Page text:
Fyre Festival, which had been marketed as the high luxe Bahamas version of Coachella, ended this weekend in something akin to a dystopian 18 to 30 holiday. Revellers, who had forked out up to $12,500 for the privilege, were trapped in the airport or on the unbuilt site, many without adequate water or food.
The premise of the opulent festival, co-founded by rapper Ja Rule, was to leverage the buying power of 400 social 'influencers' with mass followings on Instagram and Twitter, using them to share promotional videos and photos as well as posts stating they would be attending. Within the first 48 hours of the social-media blitz, Fyre claimed posts had reached '300 million social impressions'. The difference between generating buzz and actually building an entire luxury festival site, are markedly different.
As it became clear the festival site would never be ready in time, the influencers and performers were warned to stay away while punters found themselves stranded. By any standards, this was a crisis. Crisis communications need to be swift, to the point and reassuring. The response to events can save or destroy reputations and entire businesses.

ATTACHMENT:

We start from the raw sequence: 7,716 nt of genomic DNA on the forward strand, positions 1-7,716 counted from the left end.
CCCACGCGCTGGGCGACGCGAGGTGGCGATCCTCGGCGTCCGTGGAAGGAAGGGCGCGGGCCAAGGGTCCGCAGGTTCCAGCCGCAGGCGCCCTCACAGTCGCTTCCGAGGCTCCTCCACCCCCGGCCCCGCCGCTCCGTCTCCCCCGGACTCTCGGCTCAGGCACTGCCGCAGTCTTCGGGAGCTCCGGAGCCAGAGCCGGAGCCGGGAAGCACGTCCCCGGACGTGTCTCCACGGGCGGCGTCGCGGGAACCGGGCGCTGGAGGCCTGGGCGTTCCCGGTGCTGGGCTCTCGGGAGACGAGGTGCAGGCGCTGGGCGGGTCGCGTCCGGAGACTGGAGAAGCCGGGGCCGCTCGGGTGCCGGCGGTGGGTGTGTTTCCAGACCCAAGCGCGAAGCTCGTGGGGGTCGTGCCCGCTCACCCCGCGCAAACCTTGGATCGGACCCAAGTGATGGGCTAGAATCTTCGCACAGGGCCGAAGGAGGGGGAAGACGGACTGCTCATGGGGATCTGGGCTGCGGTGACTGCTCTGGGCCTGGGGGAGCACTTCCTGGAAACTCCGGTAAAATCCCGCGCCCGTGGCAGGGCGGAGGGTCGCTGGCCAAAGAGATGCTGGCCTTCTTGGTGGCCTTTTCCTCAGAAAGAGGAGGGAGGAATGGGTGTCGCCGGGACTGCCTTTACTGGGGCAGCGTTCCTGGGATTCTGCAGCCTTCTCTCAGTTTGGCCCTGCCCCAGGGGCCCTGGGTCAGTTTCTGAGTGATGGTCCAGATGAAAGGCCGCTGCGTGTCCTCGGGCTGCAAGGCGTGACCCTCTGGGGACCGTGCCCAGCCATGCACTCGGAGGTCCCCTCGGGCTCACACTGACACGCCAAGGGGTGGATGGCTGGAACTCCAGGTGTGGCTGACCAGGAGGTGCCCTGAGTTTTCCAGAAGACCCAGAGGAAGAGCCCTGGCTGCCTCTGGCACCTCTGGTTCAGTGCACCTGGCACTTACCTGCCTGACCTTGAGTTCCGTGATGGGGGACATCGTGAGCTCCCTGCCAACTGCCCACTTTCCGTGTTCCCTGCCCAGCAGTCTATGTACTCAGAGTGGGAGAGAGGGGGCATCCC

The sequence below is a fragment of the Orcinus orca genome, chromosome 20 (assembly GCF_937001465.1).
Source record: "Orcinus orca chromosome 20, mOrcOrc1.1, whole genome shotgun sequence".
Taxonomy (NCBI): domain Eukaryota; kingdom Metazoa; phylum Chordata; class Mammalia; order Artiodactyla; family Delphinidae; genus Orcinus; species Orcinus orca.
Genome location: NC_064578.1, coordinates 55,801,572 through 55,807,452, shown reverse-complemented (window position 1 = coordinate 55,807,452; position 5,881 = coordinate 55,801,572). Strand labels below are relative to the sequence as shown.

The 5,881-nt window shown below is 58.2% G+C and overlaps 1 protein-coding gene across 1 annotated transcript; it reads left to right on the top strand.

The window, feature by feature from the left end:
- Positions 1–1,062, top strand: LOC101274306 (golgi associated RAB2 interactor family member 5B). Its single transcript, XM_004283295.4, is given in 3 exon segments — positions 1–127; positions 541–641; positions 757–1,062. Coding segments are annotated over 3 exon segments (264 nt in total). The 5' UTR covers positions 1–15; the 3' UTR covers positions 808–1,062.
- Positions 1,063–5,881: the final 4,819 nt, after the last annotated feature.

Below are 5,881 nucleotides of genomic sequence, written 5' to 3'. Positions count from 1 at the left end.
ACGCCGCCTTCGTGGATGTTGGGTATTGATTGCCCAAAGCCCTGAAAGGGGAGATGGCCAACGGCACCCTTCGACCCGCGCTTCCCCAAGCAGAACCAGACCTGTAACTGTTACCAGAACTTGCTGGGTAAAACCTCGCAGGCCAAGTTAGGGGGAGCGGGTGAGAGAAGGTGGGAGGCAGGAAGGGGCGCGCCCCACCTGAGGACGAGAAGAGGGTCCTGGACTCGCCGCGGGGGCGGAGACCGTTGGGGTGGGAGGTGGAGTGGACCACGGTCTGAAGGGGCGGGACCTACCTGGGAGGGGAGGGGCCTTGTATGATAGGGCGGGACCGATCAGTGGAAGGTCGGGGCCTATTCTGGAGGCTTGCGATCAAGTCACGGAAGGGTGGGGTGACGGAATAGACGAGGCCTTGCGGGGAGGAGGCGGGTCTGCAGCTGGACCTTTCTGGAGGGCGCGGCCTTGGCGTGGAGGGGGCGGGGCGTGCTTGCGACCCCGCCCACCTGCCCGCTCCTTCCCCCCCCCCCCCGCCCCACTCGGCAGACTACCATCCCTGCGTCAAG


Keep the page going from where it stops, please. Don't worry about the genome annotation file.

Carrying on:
Luckily, wordsmith Ja Rule was on hand to share (via social media of course) his calming words: "I wanted this to be an amazing event IT WAS NOT A SCAM [...] I truly apologize as this is NOT MY FAULT... but I'm taking responsibility".
Demonstrating exactly what not to do in a crisis, he tried to dodge (then accept) blame, appeared deeply emotional through the use of capitals and, using the classic pink elephant technique, drew people's attention to the idea that this may have been a scam.
Certainly, his response did nothing to calm the media storm around the event, and he has already been served with, among others, a $100 million class action lawsuit.
The best crisis communications plans are difficult to analyse because readers are barely aware of them, but a bad example certainly shows how important taking the right tone can be when communicating with the media.
There wasn’t enough water. People were fainting in the airport. Luggage was lost. And a photo of a vacant concierge cabana, which was really just a few two-by-fours with a cheap roof, became a meme across social media. People were stranded on the island. Ja Rule, a co-founder of the event, took to social media to announce that this wasn’t his fault (he literally capitalized “NOT MY FAULT” for emphasis), even though it really was his fault.